Why Kansas? (Hint: It’s not just about the corn)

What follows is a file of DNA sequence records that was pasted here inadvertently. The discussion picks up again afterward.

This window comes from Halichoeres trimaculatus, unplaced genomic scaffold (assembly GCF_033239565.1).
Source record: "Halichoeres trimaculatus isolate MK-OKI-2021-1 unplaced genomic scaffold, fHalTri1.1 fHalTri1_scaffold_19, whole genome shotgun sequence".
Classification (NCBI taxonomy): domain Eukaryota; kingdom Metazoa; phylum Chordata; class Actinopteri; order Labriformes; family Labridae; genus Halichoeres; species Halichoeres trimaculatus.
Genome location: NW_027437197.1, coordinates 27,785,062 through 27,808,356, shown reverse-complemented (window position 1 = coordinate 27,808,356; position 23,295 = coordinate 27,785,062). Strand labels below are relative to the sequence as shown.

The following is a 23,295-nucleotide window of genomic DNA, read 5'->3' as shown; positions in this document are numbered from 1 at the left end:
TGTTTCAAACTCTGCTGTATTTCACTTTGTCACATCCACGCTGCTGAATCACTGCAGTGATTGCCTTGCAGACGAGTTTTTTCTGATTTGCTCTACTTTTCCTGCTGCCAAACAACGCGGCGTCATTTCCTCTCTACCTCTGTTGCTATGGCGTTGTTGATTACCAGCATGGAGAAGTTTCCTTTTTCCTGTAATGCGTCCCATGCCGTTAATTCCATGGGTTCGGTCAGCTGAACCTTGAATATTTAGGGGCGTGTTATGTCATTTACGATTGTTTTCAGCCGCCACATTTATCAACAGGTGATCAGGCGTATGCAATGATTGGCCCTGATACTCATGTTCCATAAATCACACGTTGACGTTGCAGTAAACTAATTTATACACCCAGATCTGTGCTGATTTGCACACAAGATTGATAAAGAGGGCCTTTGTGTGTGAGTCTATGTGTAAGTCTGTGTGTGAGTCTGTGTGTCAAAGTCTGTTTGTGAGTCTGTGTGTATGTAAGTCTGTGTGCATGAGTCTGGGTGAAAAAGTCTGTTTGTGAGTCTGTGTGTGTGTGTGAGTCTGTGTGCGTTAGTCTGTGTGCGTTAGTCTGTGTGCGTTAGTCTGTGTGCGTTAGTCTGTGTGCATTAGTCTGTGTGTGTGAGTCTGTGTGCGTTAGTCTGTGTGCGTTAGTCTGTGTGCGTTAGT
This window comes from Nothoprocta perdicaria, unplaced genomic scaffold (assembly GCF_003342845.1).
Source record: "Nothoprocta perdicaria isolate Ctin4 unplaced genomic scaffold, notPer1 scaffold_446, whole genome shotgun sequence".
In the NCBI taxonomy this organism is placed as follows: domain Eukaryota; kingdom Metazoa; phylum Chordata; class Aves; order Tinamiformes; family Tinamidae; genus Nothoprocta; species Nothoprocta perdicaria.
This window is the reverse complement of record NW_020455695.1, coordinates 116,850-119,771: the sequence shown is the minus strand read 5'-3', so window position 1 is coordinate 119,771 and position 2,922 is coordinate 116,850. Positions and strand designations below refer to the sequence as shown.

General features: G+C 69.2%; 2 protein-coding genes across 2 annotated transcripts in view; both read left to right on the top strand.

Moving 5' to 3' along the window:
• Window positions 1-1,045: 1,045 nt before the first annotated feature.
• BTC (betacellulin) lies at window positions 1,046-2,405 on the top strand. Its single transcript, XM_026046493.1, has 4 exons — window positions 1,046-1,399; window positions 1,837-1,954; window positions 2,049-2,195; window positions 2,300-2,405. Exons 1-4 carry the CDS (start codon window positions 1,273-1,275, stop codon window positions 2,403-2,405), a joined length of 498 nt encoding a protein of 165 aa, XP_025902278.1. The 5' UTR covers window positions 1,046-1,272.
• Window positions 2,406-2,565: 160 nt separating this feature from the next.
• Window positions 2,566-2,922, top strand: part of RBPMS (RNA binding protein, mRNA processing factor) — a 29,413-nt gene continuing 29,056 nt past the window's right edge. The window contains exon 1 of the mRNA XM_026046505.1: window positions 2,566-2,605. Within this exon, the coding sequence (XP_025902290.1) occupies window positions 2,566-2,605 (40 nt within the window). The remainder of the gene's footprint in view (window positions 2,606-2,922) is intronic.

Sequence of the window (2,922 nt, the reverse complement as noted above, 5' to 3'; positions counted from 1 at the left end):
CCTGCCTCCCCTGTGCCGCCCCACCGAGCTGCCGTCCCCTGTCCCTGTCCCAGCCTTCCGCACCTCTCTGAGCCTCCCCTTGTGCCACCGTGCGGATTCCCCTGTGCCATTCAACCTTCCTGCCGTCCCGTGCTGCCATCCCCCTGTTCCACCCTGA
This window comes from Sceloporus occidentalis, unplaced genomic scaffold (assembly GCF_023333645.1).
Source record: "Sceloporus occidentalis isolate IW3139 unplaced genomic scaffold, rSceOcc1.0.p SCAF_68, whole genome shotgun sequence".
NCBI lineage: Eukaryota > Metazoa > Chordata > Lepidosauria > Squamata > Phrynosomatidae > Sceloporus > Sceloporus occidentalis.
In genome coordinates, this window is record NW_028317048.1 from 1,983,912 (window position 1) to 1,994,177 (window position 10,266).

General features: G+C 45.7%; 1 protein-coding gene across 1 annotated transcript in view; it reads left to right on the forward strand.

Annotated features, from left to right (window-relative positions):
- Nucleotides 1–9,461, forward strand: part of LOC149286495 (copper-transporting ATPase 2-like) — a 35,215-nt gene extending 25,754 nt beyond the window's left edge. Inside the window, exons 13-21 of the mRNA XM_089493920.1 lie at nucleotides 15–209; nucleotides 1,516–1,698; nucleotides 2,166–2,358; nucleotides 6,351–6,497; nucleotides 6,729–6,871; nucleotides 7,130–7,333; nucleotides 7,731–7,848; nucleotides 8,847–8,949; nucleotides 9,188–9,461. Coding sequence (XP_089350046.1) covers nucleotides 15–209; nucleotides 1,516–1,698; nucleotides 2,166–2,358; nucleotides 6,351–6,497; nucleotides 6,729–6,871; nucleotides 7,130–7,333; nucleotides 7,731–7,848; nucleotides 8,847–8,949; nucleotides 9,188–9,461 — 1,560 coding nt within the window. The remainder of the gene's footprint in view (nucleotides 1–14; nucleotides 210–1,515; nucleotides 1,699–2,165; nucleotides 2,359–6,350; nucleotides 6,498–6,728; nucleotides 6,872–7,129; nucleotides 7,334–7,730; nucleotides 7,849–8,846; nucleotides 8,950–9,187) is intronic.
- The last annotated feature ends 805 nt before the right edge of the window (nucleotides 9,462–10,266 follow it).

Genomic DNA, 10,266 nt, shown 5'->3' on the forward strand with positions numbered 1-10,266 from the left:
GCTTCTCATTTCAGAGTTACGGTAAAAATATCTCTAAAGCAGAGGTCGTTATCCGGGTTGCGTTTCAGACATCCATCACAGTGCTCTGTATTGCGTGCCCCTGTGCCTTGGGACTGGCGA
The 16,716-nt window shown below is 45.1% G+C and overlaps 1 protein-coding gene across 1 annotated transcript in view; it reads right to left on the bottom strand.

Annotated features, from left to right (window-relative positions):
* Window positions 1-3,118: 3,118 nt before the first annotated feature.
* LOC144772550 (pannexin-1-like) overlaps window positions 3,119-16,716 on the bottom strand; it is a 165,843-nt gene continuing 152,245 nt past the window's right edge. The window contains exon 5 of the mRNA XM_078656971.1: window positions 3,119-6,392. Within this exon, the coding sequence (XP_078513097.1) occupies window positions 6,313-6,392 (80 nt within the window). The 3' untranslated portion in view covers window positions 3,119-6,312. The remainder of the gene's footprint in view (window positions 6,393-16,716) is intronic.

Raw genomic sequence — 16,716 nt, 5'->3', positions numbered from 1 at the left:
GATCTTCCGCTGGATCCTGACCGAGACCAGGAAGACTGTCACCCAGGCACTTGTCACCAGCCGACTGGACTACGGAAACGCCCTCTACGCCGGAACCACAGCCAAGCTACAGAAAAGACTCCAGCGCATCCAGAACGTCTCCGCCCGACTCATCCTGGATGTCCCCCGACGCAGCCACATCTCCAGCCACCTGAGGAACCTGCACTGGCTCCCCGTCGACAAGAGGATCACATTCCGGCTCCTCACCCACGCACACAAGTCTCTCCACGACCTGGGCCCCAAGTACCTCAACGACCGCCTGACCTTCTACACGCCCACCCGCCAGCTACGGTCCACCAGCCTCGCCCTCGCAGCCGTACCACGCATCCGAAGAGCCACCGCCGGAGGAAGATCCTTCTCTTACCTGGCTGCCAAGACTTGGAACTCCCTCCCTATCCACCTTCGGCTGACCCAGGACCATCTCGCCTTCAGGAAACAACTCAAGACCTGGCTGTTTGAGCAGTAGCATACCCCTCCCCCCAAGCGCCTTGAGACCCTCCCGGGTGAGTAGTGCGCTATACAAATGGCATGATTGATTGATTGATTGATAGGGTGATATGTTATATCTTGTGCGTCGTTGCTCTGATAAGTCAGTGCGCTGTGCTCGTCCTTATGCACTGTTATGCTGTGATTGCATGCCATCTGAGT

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The promise of second-generation ethanol production hinges on the ability to break down corn stover — the, tough, cellulose-dense husks, stalks and leaves left over after the harvest — and turn that inedible agricultural waste into fuel. So building a new 2G plant in Hugoton, Kan., is a no-brainer, right? After all, there are cornfields as far as the eye can see in every direction. Actually, it’s a bit more complicated than that. First off, while Abengoa’s new 2G plant is using corn stover to create ethanol at launch, it can actually be modified to take in a variety of cellulose-dense organic materials, including wheat straw, milo stubble and prairie grasses. Southwest Kansas has all these natural materials in abundance, allowing Abengoa to prove its technology on a variety of…
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